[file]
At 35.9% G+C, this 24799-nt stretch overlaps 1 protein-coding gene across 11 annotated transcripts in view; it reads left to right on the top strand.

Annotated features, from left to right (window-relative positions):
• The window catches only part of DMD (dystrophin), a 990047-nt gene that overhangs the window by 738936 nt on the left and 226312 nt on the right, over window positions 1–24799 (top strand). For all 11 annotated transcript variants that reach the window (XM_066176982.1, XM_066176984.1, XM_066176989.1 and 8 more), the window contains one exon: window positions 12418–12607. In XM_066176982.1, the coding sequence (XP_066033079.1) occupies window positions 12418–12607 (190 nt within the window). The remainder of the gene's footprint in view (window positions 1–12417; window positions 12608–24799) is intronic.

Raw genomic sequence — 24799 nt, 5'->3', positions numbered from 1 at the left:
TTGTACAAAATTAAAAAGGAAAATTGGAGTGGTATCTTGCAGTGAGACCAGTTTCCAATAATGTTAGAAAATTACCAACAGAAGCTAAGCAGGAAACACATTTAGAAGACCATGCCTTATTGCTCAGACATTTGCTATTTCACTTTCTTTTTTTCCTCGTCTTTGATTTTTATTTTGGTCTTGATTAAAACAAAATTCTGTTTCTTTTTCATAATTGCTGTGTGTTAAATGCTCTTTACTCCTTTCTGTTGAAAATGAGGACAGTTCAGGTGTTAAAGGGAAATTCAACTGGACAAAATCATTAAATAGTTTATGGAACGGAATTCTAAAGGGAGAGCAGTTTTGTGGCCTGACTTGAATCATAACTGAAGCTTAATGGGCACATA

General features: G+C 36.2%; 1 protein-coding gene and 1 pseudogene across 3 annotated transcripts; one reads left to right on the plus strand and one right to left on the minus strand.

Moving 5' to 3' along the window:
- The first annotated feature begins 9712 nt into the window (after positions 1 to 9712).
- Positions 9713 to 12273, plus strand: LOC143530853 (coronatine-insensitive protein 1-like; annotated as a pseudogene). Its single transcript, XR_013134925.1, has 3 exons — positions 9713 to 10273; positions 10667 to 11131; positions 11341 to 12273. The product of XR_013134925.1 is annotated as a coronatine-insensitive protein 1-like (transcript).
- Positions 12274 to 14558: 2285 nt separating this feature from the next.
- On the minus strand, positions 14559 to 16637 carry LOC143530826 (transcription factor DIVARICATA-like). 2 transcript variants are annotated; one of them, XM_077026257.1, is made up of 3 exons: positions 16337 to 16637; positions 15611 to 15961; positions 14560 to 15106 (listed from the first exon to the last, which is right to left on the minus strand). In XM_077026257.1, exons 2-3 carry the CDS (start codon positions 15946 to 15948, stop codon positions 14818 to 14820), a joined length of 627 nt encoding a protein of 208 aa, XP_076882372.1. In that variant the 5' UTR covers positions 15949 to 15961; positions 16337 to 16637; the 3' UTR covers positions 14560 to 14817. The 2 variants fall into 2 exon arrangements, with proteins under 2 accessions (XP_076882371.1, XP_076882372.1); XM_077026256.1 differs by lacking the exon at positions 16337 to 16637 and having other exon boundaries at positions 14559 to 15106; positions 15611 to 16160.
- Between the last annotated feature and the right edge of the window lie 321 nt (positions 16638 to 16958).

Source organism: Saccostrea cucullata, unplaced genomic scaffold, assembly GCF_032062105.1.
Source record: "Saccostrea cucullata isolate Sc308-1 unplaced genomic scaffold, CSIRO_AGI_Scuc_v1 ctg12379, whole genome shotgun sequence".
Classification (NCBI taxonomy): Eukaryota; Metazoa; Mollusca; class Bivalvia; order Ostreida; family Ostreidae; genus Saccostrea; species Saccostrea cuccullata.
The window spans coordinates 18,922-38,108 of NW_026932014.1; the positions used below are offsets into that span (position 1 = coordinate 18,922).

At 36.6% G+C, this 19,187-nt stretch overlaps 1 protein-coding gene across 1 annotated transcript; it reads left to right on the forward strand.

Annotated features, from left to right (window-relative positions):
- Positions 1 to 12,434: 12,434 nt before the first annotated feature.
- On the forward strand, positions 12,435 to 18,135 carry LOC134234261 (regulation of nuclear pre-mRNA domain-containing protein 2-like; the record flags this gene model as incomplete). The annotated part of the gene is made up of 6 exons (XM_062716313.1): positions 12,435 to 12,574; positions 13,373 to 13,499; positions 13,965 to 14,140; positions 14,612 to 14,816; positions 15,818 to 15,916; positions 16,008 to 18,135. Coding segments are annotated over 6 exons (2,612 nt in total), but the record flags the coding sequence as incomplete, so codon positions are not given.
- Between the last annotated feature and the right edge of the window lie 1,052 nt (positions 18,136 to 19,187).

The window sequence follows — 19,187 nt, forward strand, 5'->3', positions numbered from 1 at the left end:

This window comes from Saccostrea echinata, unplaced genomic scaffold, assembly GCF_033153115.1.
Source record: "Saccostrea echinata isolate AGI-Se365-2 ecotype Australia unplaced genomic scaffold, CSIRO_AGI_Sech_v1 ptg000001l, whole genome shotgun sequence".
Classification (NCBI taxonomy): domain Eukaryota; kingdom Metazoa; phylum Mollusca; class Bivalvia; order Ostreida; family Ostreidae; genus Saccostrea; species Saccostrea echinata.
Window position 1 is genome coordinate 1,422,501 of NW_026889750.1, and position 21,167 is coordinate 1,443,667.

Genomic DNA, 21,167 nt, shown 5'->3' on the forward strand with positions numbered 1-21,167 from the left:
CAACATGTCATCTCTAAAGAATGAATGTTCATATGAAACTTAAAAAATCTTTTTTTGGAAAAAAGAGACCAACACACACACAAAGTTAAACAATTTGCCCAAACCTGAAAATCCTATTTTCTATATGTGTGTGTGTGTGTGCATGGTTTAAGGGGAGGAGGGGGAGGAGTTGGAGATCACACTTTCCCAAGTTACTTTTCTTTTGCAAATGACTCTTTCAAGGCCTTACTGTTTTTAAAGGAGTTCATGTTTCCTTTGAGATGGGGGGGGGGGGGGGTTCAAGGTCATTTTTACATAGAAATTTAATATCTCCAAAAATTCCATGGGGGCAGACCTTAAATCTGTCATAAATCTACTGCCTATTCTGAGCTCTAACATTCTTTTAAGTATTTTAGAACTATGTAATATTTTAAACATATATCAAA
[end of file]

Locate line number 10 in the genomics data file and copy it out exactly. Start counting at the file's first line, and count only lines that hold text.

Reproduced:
- Positions 12274 to 14558: 2285 nt separating this feature from the next.